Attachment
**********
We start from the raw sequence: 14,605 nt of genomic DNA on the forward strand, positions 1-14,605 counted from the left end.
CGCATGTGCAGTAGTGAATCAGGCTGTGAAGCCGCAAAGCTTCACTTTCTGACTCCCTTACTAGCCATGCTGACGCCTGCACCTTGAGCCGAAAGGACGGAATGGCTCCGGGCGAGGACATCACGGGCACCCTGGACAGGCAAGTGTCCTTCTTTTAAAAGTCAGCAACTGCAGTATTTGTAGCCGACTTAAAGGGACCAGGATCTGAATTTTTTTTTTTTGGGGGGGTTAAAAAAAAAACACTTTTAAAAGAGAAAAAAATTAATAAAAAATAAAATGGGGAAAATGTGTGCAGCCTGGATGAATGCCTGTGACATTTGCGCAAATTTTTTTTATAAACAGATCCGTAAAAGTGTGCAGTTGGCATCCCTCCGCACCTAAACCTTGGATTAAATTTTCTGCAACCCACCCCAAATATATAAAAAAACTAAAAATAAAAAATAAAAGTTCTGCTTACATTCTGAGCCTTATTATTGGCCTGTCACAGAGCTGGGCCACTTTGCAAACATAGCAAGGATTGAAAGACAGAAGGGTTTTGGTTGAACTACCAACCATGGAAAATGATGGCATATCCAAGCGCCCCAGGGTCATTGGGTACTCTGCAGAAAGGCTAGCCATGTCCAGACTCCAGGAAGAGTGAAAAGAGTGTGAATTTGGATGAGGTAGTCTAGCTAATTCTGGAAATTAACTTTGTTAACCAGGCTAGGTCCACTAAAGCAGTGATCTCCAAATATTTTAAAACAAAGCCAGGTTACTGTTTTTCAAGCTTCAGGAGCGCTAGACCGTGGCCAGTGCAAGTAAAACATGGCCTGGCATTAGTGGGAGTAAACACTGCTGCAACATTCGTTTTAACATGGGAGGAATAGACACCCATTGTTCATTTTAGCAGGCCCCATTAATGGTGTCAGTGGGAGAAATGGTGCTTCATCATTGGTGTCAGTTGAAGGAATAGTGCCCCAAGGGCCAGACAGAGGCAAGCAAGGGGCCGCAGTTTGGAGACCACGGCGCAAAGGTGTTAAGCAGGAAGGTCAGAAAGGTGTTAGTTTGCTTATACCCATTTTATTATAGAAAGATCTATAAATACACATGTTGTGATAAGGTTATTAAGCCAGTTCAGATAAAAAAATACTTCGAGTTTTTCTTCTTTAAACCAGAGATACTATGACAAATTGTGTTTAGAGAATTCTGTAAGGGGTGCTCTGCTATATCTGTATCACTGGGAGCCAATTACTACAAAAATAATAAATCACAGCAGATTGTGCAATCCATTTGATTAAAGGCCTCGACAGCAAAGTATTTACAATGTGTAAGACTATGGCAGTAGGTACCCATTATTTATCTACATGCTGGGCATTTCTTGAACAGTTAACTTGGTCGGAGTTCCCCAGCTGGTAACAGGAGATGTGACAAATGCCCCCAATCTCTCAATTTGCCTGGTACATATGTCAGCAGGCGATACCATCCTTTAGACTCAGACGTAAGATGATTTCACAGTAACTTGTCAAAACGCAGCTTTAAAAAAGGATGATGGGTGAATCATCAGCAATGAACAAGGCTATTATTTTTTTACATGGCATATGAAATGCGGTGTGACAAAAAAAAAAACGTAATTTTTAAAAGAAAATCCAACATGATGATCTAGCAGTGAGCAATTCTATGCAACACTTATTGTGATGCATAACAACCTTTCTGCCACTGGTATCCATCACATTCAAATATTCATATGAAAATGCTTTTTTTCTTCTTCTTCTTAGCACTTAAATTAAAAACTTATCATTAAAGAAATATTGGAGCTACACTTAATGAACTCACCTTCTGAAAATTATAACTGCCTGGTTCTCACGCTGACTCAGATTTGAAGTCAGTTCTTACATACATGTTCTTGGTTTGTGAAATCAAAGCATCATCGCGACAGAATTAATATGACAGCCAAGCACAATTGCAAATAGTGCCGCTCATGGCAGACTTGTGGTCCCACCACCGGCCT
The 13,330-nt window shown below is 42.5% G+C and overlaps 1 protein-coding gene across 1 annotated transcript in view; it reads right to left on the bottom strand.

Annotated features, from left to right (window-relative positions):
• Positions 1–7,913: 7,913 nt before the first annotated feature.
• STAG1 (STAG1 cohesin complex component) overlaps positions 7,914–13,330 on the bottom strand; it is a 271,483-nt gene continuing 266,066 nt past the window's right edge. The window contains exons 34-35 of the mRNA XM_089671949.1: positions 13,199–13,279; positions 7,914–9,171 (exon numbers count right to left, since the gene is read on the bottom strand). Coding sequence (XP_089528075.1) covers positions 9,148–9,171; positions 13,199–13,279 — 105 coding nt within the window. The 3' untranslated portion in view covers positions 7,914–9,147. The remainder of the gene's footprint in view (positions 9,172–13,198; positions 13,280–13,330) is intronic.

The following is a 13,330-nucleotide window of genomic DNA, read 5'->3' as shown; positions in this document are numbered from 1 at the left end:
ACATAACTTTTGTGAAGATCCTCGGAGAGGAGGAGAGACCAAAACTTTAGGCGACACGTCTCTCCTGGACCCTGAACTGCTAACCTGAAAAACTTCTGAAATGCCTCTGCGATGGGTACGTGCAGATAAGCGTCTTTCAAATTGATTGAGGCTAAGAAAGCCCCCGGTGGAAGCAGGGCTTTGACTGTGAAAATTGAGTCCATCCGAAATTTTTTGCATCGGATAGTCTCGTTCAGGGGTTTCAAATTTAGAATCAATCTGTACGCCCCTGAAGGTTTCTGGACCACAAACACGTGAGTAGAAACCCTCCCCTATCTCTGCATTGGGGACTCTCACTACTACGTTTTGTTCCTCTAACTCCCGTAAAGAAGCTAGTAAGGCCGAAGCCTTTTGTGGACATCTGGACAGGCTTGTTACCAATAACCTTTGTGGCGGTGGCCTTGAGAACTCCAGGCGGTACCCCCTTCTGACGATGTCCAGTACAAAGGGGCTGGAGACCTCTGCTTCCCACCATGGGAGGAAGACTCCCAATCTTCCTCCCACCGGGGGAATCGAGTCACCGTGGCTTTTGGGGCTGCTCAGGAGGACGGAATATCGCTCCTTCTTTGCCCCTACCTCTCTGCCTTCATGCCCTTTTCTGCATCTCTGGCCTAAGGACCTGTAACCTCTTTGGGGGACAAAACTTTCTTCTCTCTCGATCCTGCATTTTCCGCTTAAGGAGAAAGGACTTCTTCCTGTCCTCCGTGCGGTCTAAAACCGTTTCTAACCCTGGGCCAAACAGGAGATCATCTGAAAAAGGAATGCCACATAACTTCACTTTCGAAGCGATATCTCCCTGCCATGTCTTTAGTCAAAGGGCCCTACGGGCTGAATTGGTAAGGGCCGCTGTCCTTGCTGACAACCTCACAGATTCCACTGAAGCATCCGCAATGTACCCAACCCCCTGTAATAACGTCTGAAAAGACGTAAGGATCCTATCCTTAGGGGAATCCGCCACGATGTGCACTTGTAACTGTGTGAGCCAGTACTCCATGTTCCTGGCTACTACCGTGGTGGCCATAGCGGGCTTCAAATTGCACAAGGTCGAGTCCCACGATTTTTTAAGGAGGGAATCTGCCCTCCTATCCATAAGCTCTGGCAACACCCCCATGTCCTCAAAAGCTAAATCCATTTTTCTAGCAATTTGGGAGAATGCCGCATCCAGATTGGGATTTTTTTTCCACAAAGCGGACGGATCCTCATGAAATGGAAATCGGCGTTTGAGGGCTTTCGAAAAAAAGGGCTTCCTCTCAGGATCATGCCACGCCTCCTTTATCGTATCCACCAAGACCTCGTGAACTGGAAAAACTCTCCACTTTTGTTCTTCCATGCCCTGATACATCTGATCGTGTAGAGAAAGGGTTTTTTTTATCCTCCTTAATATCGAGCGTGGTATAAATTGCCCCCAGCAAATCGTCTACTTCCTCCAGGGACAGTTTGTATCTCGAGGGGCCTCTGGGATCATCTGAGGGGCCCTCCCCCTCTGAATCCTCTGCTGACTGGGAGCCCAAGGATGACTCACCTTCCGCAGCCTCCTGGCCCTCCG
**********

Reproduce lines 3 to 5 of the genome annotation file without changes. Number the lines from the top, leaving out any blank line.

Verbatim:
The 13,330-nt window shown below is 42.5% G+C and overlaps 1 protein-coding gene across 1 annotated transcript in view; it reads right to left on the bottom strand.

Annotated features, from left to right (window-relative positions):
• Positions 1–7,913: 7,913 nt before the first annotated feature.